Modern China: An Encyclopedia of History, Culture and Nationalism

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Wang Ke-Wen
Taylor & Francis, Nov 10, 1997 - History - 408 pages
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Charts Western influence and national development
Beginning with the mid-19th century, when China encountered the West and began to enter the modern age, this encyclopedia offers an overview of the world's largest and most populous nation. The coverage includes not only major political topics, but also surveys the arts, business, literature, education, journalism, and all other major aspects of the nation's social, cultural, and economic life. The encyclopedia also offers significant material on such often neglected subjects as women and minorities, modern drama, Sino-French War, the federalist movement, overseas Chinese, Mongolian independence, and more. Special emphasis throughout is on the dramatic changes that have taken place in the country since the end of World War II.

Provides an overview of the modern era
The entries are written by China specialists, who are thoroughly familiar with every aspect of the nation and its peoples. While history predominates, the articles cover all academic fields and include considerable material on recent decades as well as on earlier periods. There are entries on national political leaders and key thinkers, major events and trends in the nation's history, institutions, organizations, and currents of thought that led to the emergence of the modern nation. The encyclopedia's longer essays offer detailed and insightful surveys of censorship, important eras, literary movements, powerful social groups, anti-imperialism campaigns, Five Year Plans, the Sino-Vietnamese War, economic breakthroughs, and other vital topics. The coverage is informed by a thorough exploration of the historical role of Chinese nationalism, a potent force that was shaped by the need to retain national unity and independence under foreign assault.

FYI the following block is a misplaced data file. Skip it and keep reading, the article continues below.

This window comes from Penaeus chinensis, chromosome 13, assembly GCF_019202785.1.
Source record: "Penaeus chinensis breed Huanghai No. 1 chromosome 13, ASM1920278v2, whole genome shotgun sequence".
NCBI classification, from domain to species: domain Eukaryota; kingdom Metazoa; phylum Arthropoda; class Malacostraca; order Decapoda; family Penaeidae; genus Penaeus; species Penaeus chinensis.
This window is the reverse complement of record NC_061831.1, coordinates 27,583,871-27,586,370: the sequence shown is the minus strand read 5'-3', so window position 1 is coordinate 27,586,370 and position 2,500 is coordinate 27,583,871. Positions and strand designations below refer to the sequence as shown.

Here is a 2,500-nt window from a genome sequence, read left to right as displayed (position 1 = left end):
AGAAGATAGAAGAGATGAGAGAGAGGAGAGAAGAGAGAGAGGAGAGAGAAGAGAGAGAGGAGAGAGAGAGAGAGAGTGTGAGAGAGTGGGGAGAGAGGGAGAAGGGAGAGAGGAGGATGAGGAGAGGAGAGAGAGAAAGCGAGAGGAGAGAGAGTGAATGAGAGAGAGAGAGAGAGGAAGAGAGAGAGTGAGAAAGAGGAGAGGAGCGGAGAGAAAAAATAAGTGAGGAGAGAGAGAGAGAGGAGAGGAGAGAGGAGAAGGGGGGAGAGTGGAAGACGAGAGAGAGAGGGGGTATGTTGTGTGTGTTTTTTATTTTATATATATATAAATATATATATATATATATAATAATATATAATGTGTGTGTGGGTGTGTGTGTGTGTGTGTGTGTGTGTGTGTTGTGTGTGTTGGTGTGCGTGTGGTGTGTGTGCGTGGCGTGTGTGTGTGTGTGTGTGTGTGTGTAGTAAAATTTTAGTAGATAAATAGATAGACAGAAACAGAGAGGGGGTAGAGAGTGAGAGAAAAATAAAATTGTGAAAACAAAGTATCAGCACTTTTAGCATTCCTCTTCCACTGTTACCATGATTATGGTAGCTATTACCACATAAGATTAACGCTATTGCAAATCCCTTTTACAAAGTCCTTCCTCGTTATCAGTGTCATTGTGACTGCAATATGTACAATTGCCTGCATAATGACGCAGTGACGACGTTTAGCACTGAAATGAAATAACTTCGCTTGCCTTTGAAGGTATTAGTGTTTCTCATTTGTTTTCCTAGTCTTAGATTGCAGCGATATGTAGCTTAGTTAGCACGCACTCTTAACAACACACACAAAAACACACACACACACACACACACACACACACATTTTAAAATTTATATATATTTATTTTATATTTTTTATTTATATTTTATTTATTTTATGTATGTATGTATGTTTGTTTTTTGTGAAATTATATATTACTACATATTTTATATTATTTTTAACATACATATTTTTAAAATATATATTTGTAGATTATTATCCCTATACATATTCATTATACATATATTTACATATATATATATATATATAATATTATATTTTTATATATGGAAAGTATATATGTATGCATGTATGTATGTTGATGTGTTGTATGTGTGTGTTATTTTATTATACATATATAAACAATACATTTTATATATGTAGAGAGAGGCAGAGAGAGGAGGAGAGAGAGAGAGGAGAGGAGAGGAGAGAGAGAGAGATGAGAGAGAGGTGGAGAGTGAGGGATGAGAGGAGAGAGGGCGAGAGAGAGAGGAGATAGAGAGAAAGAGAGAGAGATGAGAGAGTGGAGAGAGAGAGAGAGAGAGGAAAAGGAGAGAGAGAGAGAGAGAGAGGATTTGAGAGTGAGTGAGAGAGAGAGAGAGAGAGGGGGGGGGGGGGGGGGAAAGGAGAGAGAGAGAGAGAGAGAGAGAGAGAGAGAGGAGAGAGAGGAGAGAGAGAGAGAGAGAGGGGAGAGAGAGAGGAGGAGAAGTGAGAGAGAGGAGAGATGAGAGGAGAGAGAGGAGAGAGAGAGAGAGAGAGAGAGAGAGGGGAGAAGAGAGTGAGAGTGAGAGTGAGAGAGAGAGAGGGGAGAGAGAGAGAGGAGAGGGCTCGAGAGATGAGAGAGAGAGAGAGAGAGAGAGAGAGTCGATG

Useful to experts and general readers
Easy-to-use and easy-to-read, the encyclopedia meets the needs of both specialists and non-specialists. It is an excellent source of basic information and answers to specific questions for students, teachers, journalists, and others interested in the national character, recent history, and social and intellectual forces of this immense country. Asian specialists too will benefit from this ready-reference that pulls together in a single source and organizes for quick access a large volume of facts, data, and historical information gathered by fellow experts. All major entries are followed by an English-language bibliography for pursuing more detailed research.

Special Features
Brings together all aspects of Chinese nationalism * The highly specific focus of many entries is balanced by longer interpretive essays * Covers many topics that inform contemporary issues * All major entries are accompanied by English-language bibliographies * A comprehensive index provides easy access

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About the author (1997)

Ke-wen Wang is Associate Professor of History at St Michael's College in Colchester, Vermont. He received his undergraduate training at National Taiwan University and holds M.A. and Ph.D. degrees in East Asian History from Stanford University. A specialist in the history of the Nationalist era, he has published numerous articles on the subject and served as a consultant for the PBS documentaries China in Revolution and The Mao Years.

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